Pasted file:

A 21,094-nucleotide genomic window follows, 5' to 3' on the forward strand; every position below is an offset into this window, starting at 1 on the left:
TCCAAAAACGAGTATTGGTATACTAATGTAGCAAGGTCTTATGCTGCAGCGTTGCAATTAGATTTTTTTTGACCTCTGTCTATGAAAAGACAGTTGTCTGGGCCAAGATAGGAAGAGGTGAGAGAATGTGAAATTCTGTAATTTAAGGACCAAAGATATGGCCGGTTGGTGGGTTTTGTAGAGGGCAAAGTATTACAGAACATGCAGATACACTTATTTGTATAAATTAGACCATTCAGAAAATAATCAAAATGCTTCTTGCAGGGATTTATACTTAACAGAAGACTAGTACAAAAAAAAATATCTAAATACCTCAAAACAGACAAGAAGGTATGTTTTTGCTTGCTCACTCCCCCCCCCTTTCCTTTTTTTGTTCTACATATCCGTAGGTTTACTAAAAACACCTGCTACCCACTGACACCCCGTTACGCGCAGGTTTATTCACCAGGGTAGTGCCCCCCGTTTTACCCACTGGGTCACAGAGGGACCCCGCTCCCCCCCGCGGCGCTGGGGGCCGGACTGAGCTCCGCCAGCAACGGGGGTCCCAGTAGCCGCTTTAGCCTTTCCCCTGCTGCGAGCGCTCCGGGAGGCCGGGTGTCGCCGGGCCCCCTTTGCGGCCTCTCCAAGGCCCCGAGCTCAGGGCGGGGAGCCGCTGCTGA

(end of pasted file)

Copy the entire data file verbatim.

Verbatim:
A 21,094-nucleotide genomic window follows, 5' to 3' on the forward strand; every position below is an offset into this window, starting at 1 on the left:
TCCAAAAACGAGTATTGGTATACTAATGTAGCAAGGTCTTATGCTGCAGCGTTGCAATTAGATTTTTTTTGACCTCTGTCTATGAAAAGACAGTTGTCTGGGCCAAGATAGGAAGAGGTGAGAGAATGTGAAATTCTGTAATTTAAGGACCAAAGATATGGCCGGTTGGTGGGTTTTGTAGAGGGCAAAGTATTACAGAACATGCAGATACACTTATTTGTATAAATTAGACCATTCAGAAAATAATCAAAATGCTTCTTGCAGGGATTTATACTTAACAGAAGACTAGTACAAAAAAAAATATCTAAATACCTCAAAACAGACAAGAAGGTATGTTTTTGCTTGCTCACTCCCCCCCCCTTTCCTTTTTTTGTTCTACATATCCGTAGGTTTACTAAAAACACCTGCTACCCACTGACACCCCGTTACGCGCAGGTTTATTCACCAGGGTAGTGCCCCCCGTTTTACCCACTGGGTCACAGAGGGACCCCGCTCCCCCCCGCGGCGCTGGGGGCCGGACTGAGCTCCGCCAGCAACGGGGGTCCCAGTAGCCGCTTTAGCCTTTCCCCTGCTGCGAGCGCTCCGGGAGGCCGGGTGTCGCCGGGCCCCCTTTGCGGCCTCTCCAAGGCCCCGAGCTCAGGGCGGGGAGCCGCTGCTGA